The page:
The industry is certainly aware of and gaining knowledge about supply chains—but the products being offered aren’t necessarily keeping up with the risks, some experts say. 

Warren Meigs, deputy property executive for the U.S. and Canada at AIG Property Casualty, said during Advisen’s Property Insights Conference on June 11 that supply-chain exposures are not understood well enough and that contract wording is not uniform.

Gary Love, vice president and staff operations underwriting manager at FM Global, agreed. During a panel discussion on the topic of supply chain risk and contingent business interruption, Love said understanding the true risk of second-, third- and fourth-tier suppliers is a “daunting, daunting task,” and his feeling is that the industry has not yet stepped up to provide products to cover the types of losses laid bare by such recent events as the earthquake and tsunami in Japan, flooding in Thailand, and Superstorm Sandy in the Northeast U.S. 

“At the end of the day, underwriters are worried about aggregation,” he said. “They want assurance”—which isn’t easy, considering the vast interdependencies of companies. 

Jill Dalton, partner at consulting firm Dempsey Partners, said a confluence of factors—namely the economy, outsourcing, and weather and other types of loss events—have created a perfect storm to drive up risks associated with complex supply chains, as well as the need for products to cover them. Coverage is available but inconsistent, she said, and limits are low. Losses are difficult to quantify: What happened at a supplier? What was the peril? Was the policy triggered?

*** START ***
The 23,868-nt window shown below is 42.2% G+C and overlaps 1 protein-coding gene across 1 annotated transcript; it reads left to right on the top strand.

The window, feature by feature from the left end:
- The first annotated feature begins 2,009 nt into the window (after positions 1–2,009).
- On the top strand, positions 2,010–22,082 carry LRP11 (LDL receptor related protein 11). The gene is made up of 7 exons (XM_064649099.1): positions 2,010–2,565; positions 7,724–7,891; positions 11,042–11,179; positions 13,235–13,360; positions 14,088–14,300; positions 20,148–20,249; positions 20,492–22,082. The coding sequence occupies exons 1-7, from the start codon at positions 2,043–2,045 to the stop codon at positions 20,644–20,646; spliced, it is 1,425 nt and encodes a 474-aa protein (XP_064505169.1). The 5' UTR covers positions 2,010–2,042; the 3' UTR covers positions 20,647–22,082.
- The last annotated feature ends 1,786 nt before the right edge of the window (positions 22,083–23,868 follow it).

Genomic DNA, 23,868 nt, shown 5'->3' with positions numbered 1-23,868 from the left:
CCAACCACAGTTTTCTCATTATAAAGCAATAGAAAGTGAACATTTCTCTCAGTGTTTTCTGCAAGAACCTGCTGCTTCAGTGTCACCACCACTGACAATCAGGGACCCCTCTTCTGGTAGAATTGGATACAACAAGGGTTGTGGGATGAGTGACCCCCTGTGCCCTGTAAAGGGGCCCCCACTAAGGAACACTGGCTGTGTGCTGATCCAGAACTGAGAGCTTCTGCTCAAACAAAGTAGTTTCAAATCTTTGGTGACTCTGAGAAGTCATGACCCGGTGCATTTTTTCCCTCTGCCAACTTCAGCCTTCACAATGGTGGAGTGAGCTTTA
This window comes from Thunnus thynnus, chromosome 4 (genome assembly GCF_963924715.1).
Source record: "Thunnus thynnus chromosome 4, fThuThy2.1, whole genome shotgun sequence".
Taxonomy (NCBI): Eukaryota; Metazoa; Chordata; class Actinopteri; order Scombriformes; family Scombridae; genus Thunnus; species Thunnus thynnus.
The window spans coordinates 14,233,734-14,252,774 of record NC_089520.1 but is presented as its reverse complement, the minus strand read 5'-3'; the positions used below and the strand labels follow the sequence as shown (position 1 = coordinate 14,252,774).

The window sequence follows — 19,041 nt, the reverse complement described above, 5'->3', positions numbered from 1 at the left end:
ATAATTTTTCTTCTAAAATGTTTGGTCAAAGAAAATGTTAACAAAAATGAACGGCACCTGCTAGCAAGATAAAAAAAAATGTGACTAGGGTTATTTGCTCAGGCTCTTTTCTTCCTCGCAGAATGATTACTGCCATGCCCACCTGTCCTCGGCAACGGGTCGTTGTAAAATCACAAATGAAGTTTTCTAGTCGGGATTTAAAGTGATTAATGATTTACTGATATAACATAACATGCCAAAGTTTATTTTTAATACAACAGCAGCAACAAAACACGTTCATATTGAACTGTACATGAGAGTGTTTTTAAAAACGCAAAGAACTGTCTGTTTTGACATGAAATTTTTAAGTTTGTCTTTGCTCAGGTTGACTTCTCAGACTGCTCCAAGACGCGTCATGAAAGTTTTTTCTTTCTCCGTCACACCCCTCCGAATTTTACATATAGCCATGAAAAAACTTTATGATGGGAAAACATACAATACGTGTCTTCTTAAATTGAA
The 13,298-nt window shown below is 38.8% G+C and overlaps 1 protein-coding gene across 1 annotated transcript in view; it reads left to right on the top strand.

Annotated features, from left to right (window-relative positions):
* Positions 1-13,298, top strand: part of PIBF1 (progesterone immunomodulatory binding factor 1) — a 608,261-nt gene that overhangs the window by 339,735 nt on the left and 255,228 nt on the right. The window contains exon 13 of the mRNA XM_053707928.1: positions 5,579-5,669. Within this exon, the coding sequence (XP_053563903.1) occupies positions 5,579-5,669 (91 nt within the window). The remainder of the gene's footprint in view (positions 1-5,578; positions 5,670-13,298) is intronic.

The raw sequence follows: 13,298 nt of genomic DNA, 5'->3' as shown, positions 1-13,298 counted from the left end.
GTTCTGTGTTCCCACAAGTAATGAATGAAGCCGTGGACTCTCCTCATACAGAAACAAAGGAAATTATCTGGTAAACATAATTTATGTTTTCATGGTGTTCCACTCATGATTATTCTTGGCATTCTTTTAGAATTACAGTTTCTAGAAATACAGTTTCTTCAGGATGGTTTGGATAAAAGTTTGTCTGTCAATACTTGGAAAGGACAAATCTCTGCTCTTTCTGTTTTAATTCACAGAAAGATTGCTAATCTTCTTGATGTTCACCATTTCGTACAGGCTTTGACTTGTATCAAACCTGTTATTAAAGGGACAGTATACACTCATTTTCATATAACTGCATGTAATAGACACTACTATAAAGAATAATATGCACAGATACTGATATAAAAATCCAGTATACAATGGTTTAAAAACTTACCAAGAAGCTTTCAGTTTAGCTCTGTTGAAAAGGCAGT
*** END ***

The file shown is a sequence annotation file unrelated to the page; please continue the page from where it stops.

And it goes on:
The supply chain/CBI solutions in the marketplace are not being bought by clients, according to Duncan Ellis, managing director and U.S. property practice leader for Marsh. He called the take-up rate “disastrous”—as in only a handful of contracts have been signed by one leading insurer, for example. 

David Shluger, strategic risk consultant at Zurich, said the industry’s current role as a strategic risk consultant is working, and clients are happy with assessments provided, outlining the risks along the supply chain and advising on matters such as locations of distributors—but potential clients will take the plans on how to mitigate losses and put them into action without buying a risk-transfer product. 

Dalton adds supply-chain and CBI products are in an evolutionary state, just as employment practice liability was when it was first introduced to the marketplace. No one bought EPLI coverage at the start, but it is now popular. The future of supply chain products “will get better,” she added.